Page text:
Piano students working out of method books are fairly easy to teach. They arrive with ready-made materials, the concept they should be learning next is laid out with accompanying exercises, and motivating music is interspersed with “good for you” repertoire. Most of your piano lesson planning is done for you aside from the supplementary material, activities and games you choose to add to your piano lessons.
And then they grow out of their piano method book series. And then this “easy student” suddenly begins to take up much much more of your time. How do you keep them learning what they should? How do you keep them motivated? How do YOU stop spending hours preparing for their short weekly lesson?
Out of Method Books and Into the Real World
I like to compare piano method books to early readers that children use in school. My daughter, Lexi, is in Kindergarten this year and comes home from school each day with two books her teacher has selected. These books follow easy reading patterns and are designed to build up her knowledge of sight words and of language patterns. They’re not all that different from piano method books which are designed to build up a student’s knowledge of note reading and musical structure and patterns. “See the puppy run. See the cat run. See the bird fly…” is not all that different than Lightly Row.
Lexi likes these reading books because they are predictable and make her feel like she is truly reading. But the world would certainly be a duller place if true literature was anything like these early readers. The world would be a quieter place if true music was limited to method book-style pieces. Eventually, once the groundwork of understanding has been laid… it’s time to throw away Dick and Jane… and their rowboat… and head out into the real world.
Finding Structure Amongst the Freedom
The most difficult thing for a piano teacher to do once the method books are no longer in the picture is to find some sense of structure and progression. Piano lessons shouldn’t simply be a repertoire-building experience. You still want your students to grow as musicians… not simply just competent jukeboxes. You need to create your own “Mental Method Book” and then explore repertoire that is both selected and directed by this structure.
This is where the art of piano teaching comes into play. YOU get to decide what it is that you want your piano students to learn. It’s both a freeing and a frightening place to be. But we’re here for you. Don’t be scared. Check this out instead…
1) When creating your “mental method book” decide what it is that is important for you as a teacher to hear and see in your own students. In an ideal world what would all of your piano students be able to do? This answer is different for every teacher. This is the wonderfully lovely part about being a piano teacher. It’s an art. All of your teaching should be directed towards those goals. Find ways to bring your own expertise into each and every lesson in a way that is as effective as a branding iron… but much kinder.
2) Choose repertoire for your students that is approachable. There is the tendency to drown your method book graduate in all of your favourite repertoire that you’ve been dying to dust off for years. Resist this urge and ease them into this new format of lessons slowly. It’s no coincidence that students who finish their method books often quit soon after. They miss feeling continually successful. Method books provide these feelings of success by giving them manageable material and letting them move on to something new in a reasonable amount of time. Follow suit.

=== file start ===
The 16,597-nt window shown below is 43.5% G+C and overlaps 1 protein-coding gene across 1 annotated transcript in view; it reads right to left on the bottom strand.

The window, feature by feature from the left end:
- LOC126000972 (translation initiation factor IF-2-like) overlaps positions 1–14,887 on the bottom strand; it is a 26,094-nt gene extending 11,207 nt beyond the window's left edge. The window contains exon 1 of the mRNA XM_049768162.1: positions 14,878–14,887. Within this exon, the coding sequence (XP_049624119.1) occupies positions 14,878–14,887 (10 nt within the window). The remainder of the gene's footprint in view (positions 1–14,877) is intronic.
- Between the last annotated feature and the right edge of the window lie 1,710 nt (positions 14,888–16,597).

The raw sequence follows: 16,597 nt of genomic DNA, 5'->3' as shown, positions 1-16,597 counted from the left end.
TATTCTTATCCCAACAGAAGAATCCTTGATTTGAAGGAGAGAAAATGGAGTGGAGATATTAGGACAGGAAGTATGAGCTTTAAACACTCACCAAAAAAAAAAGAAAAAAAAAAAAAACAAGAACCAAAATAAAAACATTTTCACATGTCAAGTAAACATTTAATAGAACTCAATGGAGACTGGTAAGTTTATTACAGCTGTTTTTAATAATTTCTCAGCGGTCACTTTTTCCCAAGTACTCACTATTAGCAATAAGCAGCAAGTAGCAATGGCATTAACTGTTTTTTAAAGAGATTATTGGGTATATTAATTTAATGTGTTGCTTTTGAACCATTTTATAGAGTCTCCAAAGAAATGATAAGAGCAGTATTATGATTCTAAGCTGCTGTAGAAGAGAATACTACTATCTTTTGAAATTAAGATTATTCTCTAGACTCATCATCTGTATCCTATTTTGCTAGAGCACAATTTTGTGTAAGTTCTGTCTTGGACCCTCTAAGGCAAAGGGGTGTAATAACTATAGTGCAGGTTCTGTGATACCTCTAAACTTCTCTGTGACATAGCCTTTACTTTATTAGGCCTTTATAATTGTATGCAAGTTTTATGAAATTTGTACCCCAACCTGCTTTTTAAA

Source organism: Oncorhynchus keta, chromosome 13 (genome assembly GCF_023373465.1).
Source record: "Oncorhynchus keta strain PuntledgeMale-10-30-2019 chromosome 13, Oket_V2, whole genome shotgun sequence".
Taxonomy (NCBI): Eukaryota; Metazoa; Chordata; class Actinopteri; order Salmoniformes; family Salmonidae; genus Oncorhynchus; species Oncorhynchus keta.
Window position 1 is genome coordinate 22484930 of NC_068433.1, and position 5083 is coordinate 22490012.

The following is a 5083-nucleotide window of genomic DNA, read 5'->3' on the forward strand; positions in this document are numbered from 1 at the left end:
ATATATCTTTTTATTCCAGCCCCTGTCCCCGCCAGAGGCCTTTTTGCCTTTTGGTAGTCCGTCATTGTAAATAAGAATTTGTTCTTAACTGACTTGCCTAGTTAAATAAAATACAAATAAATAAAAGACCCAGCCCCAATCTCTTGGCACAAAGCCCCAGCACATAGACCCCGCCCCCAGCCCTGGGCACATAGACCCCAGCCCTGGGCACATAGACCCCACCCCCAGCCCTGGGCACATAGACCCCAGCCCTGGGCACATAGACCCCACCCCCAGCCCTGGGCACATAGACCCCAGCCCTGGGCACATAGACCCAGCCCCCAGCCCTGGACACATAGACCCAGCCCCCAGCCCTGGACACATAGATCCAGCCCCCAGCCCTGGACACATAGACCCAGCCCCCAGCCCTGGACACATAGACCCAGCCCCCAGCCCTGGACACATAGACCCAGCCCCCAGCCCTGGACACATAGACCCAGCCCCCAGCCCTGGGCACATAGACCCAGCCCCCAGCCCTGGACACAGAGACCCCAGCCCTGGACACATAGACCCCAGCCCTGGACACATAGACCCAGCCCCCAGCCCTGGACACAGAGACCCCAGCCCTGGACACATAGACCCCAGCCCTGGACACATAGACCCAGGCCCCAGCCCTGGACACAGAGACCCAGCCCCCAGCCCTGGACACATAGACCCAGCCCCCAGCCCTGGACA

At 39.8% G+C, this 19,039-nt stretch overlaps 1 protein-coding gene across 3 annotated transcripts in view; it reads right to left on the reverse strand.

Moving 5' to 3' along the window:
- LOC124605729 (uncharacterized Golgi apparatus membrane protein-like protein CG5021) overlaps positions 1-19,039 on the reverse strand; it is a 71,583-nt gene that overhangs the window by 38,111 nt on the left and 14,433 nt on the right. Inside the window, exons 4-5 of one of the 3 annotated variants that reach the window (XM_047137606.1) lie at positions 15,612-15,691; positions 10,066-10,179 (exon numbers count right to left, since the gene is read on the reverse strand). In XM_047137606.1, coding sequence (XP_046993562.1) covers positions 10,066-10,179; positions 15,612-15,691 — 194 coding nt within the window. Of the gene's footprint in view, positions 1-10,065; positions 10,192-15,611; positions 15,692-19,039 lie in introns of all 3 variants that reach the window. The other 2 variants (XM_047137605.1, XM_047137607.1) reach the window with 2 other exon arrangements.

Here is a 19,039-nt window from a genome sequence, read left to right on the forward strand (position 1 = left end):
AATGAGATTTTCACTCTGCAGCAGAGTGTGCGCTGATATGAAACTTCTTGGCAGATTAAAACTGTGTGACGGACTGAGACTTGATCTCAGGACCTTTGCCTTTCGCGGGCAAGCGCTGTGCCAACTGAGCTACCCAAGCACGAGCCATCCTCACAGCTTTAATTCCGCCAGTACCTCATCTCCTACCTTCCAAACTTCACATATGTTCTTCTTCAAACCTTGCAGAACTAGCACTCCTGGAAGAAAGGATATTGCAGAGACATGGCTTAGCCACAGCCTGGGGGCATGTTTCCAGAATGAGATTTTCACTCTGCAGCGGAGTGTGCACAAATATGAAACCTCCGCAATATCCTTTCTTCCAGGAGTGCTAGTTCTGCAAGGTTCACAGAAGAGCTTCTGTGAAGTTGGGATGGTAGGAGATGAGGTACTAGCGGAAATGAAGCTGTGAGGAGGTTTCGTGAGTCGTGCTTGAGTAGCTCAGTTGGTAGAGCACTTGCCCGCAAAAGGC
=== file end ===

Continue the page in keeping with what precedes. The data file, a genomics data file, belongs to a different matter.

3) Find a theme. This can be anything, but your piano student needs a goal or a project. Randomly assigned repertoire can be fun… but unless your student can sense a real reason to why they are playing it you risk losing their motivation. Choose 2-3 month long themes and then choose your repertoire accordingly. Are you going to have a “Winter with Chopin” theme? A “Movie Theme November”? A “Jazz Standards Spring?”. You don’t need a clever name, but you DO need a plan. This makes their lessons easier for you to plan and provides a sense of organization to your student.
4) Rid the world of starving artists. We wrote about this recently (click the link to check it out), but it’s important to touch on this again. Piano students who have left their method book series need to be learning real-world applications of their piano skills. Ensure that you are adding these skills to their lessons with you.
In this transitional time in your piano student’s education it’s important for you, as their teacher, to be firmly (and confidently) at the helm. Embrace this opportunity for exploration and flex your teaching muscles. Enjoy the freedom to simply teach without page numbers holding you hostage.
A great way to get your students used to playing out of method books is to introduce other piano book series to them early and often as a supplement to their regular book work. The Adventures of Fearless Fortissimo Episode 1 and Episode 2 are jam packed with motivating music aimed at providing an exciting resource for your students. Not only that… but when you purchase the e-book you receive 3 levels of the music to enable you to use it with a wide-range of your students! Check it out and see why teachers are saying “What can possibly compete with outdoor sports, family fun, video games, good books? Enter “Fearless Fortissimo”!